Reviewing the Mail: Week of 3/2
I have four books this week, all of them sent by proficient and perspicacious publicists, which I have not read. I may yet read any or all of them, but that will happen later -- right now, though, here's what I can tell you about these new/upcoming titles, in hopes one of them will be Your Favorite Thing Ever:
Deep Down is the second in Deborah Coates's contemporary fantasy series -- though it seems to tend more to the Graham Joyce arena rather than Laurell Hamilton -- after Wide Open. First of all, it's set in South Dakota, so it's not "urban" fantasy. Second, I can detect no vampires or werewolves (sparkly or otherwise), and our heroine (Hallie Michaels) does not seem the type to breathe heavily about same if they did show up. Lastly, the supernatural element is that Hallie can talk to the dead -- an ability she gained after nearly dying herself while serving in Afghanistan. It looks moody and smart and specific, and Deep Down -- in which Hallie, having left the army and not seen ghosts for weeks, gets involved with an elderly neighbor stalked by spectral black dogs -- comes out from Tor in hardcover tomorrow.
Beautiful Creatures, the popular YA novel by Kami Garcia and Margaret Stohl, not only became a movie that you might have noticed recently, but also a "manga" adaptation (presumably because, for the target audience, manga are what they call comics that they actually read) by freelance illustrator Cassandra Jean, which hit stores last month from Yen Press. The cover oddly doesn't say "manga" or "adaptation" or comics, and looks like a fancier edition of the original novel, but I can assure you that it's all panels on the inside. I'm still bemused by the existence of a comics adaptation of a widely-available novel (particularly when, like now, there's also a movie with its own visual look), but they don't make these things for me, do they?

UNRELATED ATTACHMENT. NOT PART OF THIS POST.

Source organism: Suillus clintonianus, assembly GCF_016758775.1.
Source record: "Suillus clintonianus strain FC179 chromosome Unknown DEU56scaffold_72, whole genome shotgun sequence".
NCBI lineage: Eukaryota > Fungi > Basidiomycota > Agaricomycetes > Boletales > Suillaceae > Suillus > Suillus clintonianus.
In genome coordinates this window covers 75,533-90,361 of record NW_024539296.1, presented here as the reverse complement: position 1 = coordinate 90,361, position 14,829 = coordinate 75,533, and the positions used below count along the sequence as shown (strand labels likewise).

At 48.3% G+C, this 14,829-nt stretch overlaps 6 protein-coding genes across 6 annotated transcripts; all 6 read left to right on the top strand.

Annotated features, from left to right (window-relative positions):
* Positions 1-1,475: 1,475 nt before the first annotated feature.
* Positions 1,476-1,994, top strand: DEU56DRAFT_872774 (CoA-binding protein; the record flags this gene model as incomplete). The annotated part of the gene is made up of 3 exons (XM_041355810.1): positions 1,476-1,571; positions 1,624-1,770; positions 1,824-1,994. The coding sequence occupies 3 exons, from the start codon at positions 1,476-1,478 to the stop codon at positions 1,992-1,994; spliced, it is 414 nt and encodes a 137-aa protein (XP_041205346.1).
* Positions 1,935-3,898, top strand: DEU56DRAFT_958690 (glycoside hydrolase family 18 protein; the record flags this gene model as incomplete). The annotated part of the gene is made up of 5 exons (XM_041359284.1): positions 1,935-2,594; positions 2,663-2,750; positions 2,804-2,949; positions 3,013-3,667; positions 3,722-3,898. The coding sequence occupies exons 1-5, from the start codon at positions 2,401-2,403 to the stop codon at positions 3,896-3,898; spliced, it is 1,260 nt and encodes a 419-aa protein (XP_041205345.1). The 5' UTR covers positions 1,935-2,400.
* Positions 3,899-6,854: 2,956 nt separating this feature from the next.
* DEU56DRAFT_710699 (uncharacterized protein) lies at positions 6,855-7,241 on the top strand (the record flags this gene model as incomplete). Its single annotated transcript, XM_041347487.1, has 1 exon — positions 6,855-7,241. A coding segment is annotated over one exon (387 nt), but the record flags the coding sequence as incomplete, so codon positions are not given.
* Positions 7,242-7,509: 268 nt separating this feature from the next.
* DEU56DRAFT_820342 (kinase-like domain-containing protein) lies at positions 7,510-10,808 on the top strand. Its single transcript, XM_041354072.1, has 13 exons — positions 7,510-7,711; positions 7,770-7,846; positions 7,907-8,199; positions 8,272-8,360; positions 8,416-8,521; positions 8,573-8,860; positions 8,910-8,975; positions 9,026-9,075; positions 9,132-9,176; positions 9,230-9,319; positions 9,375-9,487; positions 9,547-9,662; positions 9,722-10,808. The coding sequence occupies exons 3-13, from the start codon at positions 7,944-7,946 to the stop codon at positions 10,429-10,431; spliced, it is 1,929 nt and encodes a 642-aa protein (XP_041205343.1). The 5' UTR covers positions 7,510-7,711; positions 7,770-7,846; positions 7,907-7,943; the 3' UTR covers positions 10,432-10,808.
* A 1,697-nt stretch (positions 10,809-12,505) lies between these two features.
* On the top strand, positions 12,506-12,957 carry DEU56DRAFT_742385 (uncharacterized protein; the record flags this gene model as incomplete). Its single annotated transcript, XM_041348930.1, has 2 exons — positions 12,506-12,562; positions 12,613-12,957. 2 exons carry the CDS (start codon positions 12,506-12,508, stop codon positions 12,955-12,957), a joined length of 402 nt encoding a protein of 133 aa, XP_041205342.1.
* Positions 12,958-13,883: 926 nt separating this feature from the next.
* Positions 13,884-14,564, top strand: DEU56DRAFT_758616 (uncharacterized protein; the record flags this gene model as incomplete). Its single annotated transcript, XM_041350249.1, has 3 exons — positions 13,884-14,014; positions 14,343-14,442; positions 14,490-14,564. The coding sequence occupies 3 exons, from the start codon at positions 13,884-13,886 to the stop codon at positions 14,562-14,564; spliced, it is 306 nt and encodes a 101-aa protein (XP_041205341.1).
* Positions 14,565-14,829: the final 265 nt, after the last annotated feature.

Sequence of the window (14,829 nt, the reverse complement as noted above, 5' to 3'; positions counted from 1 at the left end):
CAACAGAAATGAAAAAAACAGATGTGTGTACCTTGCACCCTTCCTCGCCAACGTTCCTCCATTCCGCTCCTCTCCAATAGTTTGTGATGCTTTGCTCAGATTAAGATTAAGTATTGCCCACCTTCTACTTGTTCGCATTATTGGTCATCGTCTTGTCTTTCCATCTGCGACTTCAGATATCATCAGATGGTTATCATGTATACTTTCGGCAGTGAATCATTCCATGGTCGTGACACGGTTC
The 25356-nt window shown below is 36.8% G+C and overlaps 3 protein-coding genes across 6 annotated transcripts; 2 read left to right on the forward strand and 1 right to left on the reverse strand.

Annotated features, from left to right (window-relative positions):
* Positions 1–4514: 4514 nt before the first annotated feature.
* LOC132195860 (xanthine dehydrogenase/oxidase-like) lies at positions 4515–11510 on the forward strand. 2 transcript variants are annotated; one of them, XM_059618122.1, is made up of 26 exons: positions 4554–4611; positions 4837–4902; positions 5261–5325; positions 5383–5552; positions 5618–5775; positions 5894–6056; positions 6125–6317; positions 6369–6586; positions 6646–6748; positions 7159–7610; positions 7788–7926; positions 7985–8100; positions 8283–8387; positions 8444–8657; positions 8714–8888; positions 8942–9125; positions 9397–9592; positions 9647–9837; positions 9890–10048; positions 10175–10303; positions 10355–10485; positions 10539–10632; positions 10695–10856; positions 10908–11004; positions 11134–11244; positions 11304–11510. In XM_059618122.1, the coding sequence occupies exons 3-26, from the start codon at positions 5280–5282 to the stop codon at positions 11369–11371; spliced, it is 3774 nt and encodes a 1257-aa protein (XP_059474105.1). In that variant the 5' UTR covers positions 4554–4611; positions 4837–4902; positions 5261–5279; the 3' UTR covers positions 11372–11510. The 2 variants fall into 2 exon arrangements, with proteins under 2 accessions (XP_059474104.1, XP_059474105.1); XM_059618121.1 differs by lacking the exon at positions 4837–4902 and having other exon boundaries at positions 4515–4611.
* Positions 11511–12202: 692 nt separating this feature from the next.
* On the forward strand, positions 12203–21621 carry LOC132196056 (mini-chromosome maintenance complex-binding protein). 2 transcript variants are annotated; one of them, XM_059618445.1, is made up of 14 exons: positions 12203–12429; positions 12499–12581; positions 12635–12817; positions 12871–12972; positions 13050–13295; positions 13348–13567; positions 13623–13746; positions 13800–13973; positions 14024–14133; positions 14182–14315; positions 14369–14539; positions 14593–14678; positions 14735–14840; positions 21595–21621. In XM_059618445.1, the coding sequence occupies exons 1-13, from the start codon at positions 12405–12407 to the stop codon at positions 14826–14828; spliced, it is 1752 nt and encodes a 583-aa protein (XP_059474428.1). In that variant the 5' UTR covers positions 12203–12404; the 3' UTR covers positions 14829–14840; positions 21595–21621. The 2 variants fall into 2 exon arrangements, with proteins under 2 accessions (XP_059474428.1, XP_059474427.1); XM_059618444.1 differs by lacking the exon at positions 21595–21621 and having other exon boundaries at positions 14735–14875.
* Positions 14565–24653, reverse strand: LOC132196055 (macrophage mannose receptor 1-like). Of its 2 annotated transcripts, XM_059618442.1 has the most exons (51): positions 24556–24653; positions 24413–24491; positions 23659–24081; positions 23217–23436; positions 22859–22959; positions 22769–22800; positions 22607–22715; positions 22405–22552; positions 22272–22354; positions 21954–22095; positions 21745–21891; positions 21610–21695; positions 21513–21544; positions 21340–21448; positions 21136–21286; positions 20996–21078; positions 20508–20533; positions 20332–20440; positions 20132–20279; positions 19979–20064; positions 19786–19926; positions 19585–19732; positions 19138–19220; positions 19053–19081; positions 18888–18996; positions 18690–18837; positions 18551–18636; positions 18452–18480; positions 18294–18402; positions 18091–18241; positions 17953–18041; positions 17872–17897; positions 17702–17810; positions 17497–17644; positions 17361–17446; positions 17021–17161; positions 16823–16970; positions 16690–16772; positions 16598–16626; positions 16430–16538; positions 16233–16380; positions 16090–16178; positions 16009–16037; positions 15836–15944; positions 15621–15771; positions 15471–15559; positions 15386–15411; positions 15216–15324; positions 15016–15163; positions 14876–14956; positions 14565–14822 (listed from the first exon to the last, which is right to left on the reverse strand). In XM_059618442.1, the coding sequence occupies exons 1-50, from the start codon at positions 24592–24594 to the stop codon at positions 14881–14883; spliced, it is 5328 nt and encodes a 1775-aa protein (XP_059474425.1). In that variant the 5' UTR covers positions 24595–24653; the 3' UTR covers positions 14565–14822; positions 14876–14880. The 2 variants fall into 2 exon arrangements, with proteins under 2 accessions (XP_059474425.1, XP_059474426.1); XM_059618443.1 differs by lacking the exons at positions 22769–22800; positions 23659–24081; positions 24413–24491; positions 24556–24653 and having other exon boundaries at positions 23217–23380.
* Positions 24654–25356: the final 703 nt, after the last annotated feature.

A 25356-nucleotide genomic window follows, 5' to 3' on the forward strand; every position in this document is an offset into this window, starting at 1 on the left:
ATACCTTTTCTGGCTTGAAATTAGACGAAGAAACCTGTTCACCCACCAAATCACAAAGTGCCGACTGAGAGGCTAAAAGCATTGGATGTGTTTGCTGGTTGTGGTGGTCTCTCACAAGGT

Elspeth Cooper has a name made for epic fantasy, and she clearly knows it: she's back with Trinity Rising, the second book in her "Wild Hunt" series. It's about one of those young men (this one is named Gair) who has incredibly powerful, unexpected magic, which will sunder him from everything he ever loved before he finds his True Destiny. In this book, the sundering is well underway, but the True Destiny is still murky. Trinity Rising is a Tor hardcover.
And last for this week is the latest in the series of graphic-novel adaptations of classic stories edited by Tom Pomplun and published by his Eureka Productions, Native American Classics. This edition contains ten stories and eight poems, all by Native authors, and Pomplun was joined by two Native associated editors (John E. Smelcer and Joseph Bruchac) for this volume. I hope this series is finding its way into a lot of classrooms and school libraries -- it's a great way to introduce anybody to great literature, and especially kids. Native American Classics is already available.
Labels: Reviewing the Mail